A lot of what is discussed in this article on willpower and the ability to reach goals which we set are absolutely true. I learned many of these lessons, and continue to learn them, on my own transformation journey. If there is one thing to take away from this, let it be that we shouldn’t fight our emotions, our cravings. We shouldn’t beat ourselves up for having them. Rather we should acknowledge that they are present within us, then allow ourselves to make a better, more conscious choice from that place.
By the second week of January, that resolution that once seemed so reasonable — go to the gym every other day, read a book a week, only drink alcohol on weekends — is starting to seem very … hard. As you are teetering on the edge of abandoning it all together, Kelly McGonigal is here to help. This Stanford University psychologist — who shared last year how you can make stress your friend — wants you to know that you’re not having a hard time sticking to a resolution because you are a terrible person. Perhaps you’ve just formulated the wrong resolution.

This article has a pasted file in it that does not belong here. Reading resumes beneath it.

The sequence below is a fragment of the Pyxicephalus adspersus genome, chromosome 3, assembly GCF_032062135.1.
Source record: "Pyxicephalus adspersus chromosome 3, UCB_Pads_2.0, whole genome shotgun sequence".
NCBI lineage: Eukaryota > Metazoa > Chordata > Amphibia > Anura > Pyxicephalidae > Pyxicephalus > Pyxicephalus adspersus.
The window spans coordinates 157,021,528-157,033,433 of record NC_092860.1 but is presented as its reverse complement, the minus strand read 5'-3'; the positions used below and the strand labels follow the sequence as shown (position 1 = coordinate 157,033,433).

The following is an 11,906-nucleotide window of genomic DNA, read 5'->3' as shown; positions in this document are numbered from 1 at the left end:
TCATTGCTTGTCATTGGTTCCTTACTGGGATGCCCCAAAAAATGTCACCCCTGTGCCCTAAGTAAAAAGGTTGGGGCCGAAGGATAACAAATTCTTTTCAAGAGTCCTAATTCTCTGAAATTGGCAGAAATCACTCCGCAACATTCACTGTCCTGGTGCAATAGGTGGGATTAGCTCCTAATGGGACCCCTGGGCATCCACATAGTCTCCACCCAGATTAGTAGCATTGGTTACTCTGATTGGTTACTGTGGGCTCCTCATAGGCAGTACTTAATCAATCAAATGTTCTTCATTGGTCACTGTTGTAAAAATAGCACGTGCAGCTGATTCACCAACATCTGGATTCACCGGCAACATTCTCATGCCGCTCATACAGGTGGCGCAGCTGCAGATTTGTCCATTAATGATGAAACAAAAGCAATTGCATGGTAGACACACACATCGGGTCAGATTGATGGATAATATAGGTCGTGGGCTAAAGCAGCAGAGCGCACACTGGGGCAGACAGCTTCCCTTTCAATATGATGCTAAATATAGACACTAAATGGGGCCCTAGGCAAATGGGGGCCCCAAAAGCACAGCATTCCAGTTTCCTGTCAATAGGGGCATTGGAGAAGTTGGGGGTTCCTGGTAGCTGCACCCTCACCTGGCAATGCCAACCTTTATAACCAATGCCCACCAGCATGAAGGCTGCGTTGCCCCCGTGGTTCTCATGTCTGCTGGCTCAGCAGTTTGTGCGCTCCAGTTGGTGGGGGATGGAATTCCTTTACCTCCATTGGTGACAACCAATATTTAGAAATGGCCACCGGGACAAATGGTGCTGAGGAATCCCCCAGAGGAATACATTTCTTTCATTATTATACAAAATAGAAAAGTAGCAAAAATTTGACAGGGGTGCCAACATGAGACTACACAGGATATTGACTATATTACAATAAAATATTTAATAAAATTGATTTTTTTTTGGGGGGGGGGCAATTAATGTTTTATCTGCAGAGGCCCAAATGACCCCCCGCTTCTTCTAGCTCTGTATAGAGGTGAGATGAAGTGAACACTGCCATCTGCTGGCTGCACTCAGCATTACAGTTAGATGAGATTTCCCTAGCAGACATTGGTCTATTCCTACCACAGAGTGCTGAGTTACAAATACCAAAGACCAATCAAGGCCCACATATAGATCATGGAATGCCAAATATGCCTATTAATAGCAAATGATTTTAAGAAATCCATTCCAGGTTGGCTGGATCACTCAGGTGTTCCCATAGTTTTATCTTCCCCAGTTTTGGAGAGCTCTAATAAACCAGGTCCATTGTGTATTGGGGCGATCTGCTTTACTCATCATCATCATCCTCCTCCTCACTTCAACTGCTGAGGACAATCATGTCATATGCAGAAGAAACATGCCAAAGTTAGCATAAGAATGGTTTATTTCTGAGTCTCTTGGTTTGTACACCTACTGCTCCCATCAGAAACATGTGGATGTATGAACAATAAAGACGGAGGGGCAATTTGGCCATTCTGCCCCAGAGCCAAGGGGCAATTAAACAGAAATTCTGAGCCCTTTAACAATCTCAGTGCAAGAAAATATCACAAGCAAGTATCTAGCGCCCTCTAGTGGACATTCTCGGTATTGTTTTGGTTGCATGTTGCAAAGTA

McGonigal has, for years, taught a course called “The Science of Willpower” through Stanford’s Continuing Studies program and, in 2011, she spun it into a book, The Willpower Instinct. The TED Blog spoke to McGonigal this week about how willpower is often misunderstood, and what we each can do…
View original post 2,971 more words